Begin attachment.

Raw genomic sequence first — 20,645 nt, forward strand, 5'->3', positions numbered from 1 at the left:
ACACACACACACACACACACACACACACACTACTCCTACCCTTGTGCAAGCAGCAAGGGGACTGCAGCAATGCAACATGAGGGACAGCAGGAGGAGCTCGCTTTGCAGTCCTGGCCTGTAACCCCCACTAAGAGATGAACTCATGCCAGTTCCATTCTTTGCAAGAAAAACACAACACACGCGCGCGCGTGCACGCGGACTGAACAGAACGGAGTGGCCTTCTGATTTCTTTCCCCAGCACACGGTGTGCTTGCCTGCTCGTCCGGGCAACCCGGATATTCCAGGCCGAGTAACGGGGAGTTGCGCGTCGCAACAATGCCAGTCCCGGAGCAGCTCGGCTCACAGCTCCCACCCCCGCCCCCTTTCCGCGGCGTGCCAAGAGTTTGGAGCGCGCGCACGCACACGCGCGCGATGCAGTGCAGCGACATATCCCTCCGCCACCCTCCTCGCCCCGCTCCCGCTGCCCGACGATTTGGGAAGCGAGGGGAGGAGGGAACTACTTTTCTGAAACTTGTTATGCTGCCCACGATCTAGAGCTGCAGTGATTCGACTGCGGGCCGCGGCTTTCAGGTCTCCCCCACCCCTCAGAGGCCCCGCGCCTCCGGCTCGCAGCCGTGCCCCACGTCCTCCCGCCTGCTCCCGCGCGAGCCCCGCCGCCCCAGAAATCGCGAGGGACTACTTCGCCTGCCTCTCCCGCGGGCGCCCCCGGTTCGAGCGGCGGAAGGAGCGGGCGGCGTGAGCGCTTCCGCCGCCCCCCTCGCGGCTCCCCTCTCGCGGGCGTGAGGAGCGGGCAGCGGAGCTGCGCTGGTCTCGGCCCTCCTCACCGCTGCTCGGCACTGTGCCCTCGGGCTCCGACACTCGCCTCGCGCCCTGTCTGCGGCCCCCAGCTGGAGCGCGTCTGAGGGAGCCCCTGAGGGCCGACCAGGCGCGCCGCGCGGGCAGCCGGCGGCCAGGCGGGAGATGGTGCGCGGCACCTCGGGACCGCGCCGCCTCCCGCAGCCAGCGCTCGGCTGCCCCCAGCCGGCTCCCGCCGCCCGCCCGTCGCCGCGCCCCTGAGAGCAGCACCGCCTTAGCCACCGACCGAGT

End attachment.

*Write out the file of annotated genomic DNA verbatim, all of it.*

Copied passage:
Raw genomic sequence first — 20,645 nt, forward strand, 5'->3', positions numbered from 1 at the left:
ACACACACACACACACACACACACACACACTACTCCTACCCTTGTGCAAGCAGCAAGGGGACTGCAGCAATGCAACATGAGGGACAGCAGGAGGAGCTCGCTTTGCAGTCCTGGCCTGTAACCCCCACTAAGAGATGAACTCATGCCAGTTCCATTCTTTGCAAGAAAAACACAACACACGCGCGCGCGTGCACGCGGACTGAACAGAACGGAGTGGCCTTCTGATTTCTTTCCCCAGCACACGGTGTGCTTGCCTGCTCGTCCGGGCAACCCGGATATTCCAGGCCGAGTAACGGGGAGTTGCGCGTCGCAACAATGCCAGTCCCGGAGCAGCTCGGCTCACAGCTCCCACCCCCGCCCCCTTTCCGCGGCGTGCCAAGAGTTTGGAGCGCGCGCACGCACACGCGCGCGATGCAGTGCAGCGACATATCCCTCCGCCACCCTCCTCGCCCCGCTCCCGCTGCCCGACGATTTGGGAAGCGAGGGGAGGAGGGAACTACTTTTCTGAAACTTGTTATGCTGCCCACGATCTAGAGCTGCAGTGATTCGACTGCGGGCCGCGGCTTTCAGGTCTCCCCCACCCCTCAGAGGCCCCGCGCCTCCGGCTCGCAGCCGTGCCCCACGTCCTCCCGCCTGCTCCCGCGCGAGCCCCGCCGCCCCAGAAATCGCGAGGGACTACTTCGCCTGCCTCTCCCGCGGGCGCCCCCGGTTCGAGCGGCGGAAGGAGCGGGCGGCGTGAGCGCTTCCGCCGCCCCCCTCGCGGCTCCCCTCTCGCGGGCGTGAGGAGCGGGCAGCGGAGCTGCGCTGGTCTCGGCCCTCCTCACCGCTGCTCGGCACTGTGCCCTCGGGCTCCGACACTCGCCTCGCGCCCTGTCTGCGGCCCCCAGCTGGAGCGCGTCTGAGGGAGCCCCTGAGGGCCGACCAGGCGCGCCGCGCGGGCAGCCGGCGGCCAGGCGGGAGATGGTGCGCGGCACCTCGGGACCGCGCCGCCTCCCGCAGCCAGCGCTCGGCTGCCCCCAGCCGGCTCCCGCCGCCCGCCCGTCGCCGCGCCCCTGAGAGCAGCACCGCCTTAGCCACCGACCGAGT